Facebook for business: the low-cost marketing strategy?

With a growing range of paid-for services created to reach some of its billion customers, Facebook may finally have cracked its business offering. Startups takes a closer look

“Fish where the fish are.” It’s one of the mantras of marketing. If you have a product to sell, focus your energy, imagination and marketing collateral on those places where your target customers spend their time.

So it’s hardly surprising that Facebook has emerged as an important marketing platform for business of all sizes. For one thing, with more than a billion people using it at least once a month and 31 million of those in the UK alone, it’s teeming with fish.

But perhaps more importantly, Facebook delivers users across the whole spectrum of age and gender. Yes, it’s a medium still dominated by the young and relatively youthful, with the 18-24 and 25-34 age group respectively making up 24.5% and 25.5% of the total, according to Facebook ‘fan page’ analytics site Fanalyzer. However, older age groups are well represented too, with the around 33% of users falling between 35 and 64. In terms of gender, women are in very small majority, accounting for around 51% of users.

In this feature we look in more detail at Facebook’s new filtering algorithm, known as EdgeRank, which is designed to limit the number of commercial posts appearing in individual users’ feeds. And we answer the key questions about the free and paid-for services at your disposal. To find out more you can click on the links below – or read on:

Part two: EdgeRank uncovered

Part three: Facebook Pages explained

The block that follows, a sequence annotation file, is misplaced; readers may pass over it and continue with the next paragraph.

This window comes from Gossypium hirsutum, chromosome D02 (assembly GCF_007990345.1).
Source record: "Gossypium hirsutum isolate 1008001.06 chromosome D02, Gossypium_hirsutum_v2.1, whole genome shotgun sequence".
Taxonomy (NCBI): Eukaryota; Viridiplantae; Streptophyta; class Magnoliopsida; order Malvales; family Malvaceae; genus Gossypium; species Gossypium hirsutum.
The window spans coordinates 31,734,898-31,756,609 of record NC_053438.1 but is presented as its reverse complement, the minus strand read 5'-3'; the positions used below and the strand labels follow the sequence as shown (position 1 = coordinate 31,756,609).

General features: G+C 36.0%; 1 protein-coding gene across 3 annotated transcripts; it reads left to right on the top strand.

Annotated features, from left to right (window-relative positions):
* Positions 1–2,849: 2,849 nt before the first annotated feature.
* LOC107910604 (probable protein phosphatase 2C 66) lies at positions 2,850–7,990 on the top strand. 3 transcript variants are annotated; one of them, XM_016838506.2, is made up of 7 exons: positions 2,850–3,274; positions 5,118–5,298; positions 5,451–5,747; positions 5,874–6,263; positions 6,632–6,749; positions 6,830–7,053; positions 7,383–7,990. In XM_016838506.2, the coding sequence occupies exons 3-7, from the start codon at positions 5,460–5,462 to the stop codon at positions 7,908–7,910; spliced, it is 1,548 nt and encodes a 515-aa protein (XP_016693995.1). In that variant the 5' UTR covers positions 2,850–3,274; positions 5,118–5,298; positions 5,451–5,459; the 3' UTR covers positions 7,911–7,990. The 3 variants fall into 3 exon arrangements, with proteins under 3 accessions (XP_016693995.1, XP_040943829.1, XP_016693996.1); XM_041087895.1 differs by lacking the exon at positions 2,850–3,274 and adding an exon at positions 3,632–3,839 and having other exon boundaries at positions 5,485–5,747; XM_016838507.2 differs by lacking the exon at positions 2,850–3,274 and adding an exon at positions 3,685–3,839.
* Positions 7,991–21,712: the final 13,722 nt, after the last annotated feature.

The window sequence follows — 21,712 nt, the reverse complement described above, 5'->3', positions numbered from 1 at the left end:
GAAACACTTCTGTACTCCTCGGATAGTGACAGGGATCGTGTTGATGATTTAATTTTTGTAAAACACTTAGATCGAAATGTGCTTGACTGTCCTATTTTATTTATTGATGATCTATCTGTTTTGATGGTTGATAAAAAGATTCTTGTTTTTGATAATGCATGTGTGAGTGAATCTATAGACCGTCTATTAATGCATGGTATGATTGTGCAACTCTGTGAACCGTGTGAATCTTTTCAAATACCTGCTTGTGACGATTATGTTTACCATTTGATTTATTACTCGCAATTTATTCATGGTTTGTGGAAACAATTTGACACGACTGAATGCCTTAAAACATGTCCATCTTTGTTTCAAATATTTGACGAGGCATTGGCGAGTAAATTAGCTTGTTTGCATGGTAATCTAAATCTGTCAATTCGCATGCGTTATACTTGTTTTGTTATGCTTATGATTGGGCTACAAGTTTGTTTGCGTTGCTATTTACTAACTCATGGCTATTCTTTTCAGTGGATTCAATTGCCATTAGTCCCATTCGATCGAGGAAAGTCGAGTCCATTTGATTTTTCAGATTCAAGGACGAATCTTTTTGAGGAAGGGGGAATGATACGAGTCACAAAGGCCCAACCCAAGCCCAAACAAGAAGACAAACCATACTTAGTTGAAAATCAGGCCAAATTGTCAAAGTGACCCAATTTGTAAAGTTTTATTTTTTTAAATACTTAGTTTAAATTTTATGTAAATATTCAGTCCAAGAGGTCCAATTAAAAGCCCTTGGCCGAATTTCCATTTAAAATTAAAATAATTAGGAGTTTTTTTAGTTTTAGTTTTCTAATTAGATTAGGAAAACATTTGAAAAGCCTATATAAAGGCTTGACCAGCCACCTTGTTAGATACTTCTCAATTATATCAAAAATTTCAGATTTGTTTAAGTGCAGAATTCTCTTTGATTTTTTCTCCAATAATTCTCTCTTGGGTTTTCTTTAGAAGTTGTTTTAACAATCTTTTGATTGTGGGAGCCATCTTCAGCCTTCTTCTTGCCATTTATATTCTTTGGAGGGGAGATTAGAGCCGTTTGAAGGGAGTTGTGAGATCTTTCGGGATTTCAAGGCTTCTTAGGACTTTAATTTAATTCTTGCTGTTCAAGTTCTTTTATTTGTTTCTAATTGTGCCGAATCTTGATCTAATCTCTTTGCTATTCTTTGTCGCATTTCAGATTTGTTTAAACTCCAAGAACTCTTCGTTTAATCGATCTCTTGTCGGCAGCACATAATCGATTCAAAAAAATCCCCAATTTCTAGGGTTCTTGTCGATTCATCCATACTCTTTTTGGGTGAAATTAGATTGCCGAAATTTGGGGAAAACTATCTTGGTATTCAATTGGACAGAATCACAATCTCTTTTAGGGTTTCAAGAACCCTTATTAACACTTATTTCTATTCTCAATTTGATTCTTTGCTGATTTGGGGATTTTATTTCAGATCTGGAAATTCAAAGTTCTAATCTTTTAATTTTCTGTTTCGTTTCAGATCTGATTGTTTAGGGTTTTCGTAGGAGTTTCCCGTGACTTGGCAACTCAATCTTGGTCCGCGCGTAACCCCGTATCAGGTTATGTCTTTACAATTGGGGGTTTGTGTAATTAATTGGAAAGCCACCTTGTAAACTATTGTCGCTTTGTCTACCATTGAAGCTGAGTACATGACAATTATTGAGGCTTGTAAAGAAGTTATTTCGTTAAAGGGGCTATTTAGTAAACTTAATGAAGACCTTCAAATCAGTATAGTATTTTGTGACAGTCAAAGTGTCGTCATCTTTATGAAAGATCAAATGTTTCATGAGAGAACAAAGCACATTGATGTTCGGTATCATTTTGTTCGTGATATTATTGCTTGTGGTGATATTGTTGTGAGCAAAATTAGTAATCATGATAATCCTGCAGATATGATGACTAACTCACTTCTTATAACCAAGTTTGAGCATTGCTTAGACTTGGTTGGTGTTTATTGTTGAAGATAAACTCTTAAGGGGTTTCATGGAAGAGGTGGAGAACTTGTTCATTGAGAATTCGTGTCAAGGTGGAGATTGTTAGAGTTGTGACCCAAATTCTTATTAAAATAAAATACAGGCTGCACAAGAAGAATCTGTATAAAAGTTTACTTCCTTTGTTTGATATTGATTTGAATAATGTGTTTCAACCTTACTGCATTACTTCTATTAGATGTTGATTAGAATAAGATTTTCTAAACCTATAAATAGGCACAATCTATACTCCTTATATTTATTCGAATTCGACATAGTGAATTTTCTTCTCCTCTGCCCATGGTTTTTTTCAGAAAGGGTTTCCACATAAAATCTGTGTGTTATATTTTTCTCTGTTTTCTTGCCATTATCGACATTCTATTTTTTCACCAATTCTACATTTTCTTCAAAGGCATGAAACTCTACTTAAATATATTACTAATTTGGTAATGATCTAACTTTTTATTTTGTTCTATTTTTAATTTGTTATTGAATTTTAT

Part four: Case study: Why 25% of my sales come from Facebook marketing 

Facebook: a grown-up marketing option?

So, is Facebook more than a distraction? In theory at least, the social media behemoth provides a hugely cost-effective means to talk to your target audience. Most people who’ve used the log-in page will be familiar with the corporate catchphrase: “It’s free and always will be”. This is not only reassuring to the millions of general users but also businesses who can set up ‘fan’ or ‘community’ pages at zero cost.

As with a personal Facebook account, these ‘pages’ allow you to post updates and talk to a community, but they also enable you to present yourself as business.

“What we see is a lot of people setting up Facebook Pages before they start their own websites,” says Felicity McCarthy, Facebook’s SMB marketing manager for Europe and the Middle East. “It’s free and it allows people to experiment online – to see what works and what doesn’t.” According to the social network’s own figures there are now 12.8 million Facebook ‘local business’ pages globally – that’s how the network defines businesses like yours.

So what can they achieve by being there. “You can raise awareness of the business and that feeds through to sales,” says Felicity McCarthy. “If you run a shop the starting point might be getting people through the door and then driving online sales.”

Does Facebook deliver sales for small businesses?

The question is, of course, can Facebook deliver? Well according to Seamus Fahy, founder of Dublin-based jeweller Voltaire Diamonds (see case study), it can certainly make a significant contribution to the bottom line. With offices in both Dublin and London, Voltaire has passed on the traditional approach of a prominently positioned walk-in shop in favour of selling to customers face-to-face, by appointment in a private space.

While that approach cuts down considerably on overheads (with a knock-on effect on price) the lack of a shop front means that Fahy has to use other channels to attract customers. Facebook plays a key role in driving sales.

“It’s our number two driver,” he says. “Around 25% of our sales can be directly attributed to Facebook. It’s a very important channel for us.”

And Fahy’s experience illustrates, a lot can be achieve simply by using the functionality that Facebook provides free of charge. Using a Facebook page as a base, you can post product information to people who’ve liked your page. This in turn can generate sales within your community.

Equally important, if you genuinely engage your audience you also create what marketing gurus like to call ambassadors. These are the people who will comment on your marketing posts or click the ‘like’ or ‘share’ buttons, thus spreading the message virally to their own communities of friends. And if you’re very lucky, they’ll actively and enthusiastically endorse you. Fahy has achieved this by regularly posting high quality images of his products.